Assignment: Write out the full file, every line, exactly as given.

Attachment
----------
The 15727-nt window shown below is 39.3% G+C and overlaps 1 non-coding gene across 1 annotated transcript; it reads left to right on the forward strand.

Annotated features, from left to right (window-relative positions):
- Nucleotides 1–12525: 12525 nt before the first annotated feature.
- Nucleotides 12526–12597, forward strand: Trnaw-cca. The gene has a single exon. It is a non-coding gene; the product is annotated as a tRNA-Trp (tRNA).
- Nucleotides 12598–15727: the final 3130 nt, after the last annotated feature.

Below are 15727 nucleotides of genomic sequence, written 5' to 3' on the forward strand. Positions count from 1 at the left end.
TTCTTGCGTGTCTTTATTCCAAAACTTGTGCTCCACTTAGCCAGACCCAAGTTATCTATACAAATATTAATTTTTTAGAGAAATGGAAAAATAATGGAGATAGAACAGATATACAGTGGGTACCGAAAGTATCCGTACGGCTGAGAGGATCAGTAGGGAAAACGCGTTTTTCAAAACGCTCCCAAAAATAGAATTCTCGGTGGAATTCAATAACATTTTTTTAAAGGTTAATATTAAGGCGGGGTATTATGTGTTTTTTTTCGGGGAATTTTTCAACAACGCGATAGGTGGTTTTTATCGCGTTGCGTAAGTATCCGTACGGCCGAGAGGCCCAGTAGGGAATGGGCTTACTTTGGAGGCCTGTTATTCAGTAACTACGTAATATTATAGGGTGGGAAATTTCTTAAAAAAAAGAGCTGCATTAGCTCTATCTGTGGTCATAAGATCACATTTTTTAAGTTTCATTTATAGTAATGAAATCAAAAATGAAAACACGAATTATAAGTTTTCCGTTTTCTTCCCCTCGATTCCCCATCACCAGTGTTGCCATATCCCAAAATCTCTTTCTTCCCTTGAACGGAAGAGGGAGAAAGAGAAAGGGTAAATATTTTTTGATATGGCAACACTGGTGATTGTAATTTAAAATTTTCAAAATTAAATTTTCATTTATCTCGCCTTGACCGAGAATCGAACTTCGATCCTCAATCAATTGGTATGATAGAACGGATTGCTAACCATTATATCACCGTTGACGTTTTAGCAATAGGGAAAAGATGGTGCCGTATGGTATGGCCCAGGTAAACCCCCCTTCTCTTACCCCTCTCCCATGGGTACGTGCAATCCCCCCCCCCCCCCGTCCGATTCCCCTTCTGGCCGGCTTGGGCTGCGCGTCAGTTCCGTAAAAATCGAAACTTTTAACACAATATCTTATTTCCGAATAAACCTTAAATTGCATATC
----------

The 15727-nt window shown below is 39.3% G+C and overlaps 1 non-coding gene across 1 annotated transcript; it reads left to right on the forward strand.

Annotated features, from left to right (window-relative positions):
- Nucleotides 1–12525: 12525 nt before the first annotated feature.
- Nucleotides 12526–12597, forward strand: Trnaw-cca. The gene has a single exon. It is a non-coding gene; the product is annotated as a tRNA-Trp (tRNA).
- Nucleotides 12598–15727: the final 3130 nt, after the last annotated feature.

Below are 15727 nucleotides of genomic sequence, written 5' to 3' on the forward strand. Positions count from 1 at the left end.
TTCTTGCGTGTCTTTATTCCAAAACTTGTGCTCCACTTAGCCAGACCCAAGTTATCTATACAAATATTAATTTTTTAGAGAAATGGAAAAATAATGGAGATAGAACAGATATACAGTGGGTACCGAAAGTATCCGTACGGCTGAGAGGATCAGTAGGGAAAACGCGTTTTTCAAAACGCTCCCAAAAATAGAATTCTCGGTGGAATTCAATAACATTTTTTTAAAGGTTAATATTAAGGCGGGGTATTATGTGTTTTTTTTCGGGGAATTTTTCAACAACGCGATAGGTGGTTTTTATCGCGTTGCGTAAGTATCCGTACGGCCGAGAGGCCCAGTAGGGAATGGGCTTACTTTGGAGGCCTGTTATTCAGTAACTACGTAATATTATAGGGTGGGAAATTTCTTAAAAAAAAGAGCTGCATTAGCTCTATCTGTGGTCATAAGATCACATTTTTTAAGTTTCATTTATAGTAATGAAATCAAAAATGAAAACACGAATTATAAGTTTTCCGTTTTCTTCCCCTCGATTCCCCATCACCAGTGTTGCCATATCCCAAAATCTCTTTCTTCCCTTGAACGGAAGAGGGAGAAAGAGAAAGGGTAAATATTTTTTGATATGGCAACACTGGTGATTGTAATTTAAAATTTTCAAAATTAAATTTTCATTTATCTCGCCTTGACCGAGAATCGAACTTCGATCCTCAATCAATTGGTATGATAGAACGGATTGCTAACCATTATATCACCGTTGACGTTTTAGCAATAGGGAAAAGATGGTGCCGTATGGTATGGCCCAGGTAAACCCCCCTTCTCTTACCCCTCTCCCATGGGTACGTGCAATCCCCCCCCCCCCCCGTCCGATTCCCCTTCTGGCCGGCTTGGGCTGCGCGTCAGTTCCGTAAAAATCGAAACTTTTAACACAATATCTTATTTCCGAATAAACCTTAAATTGCATATC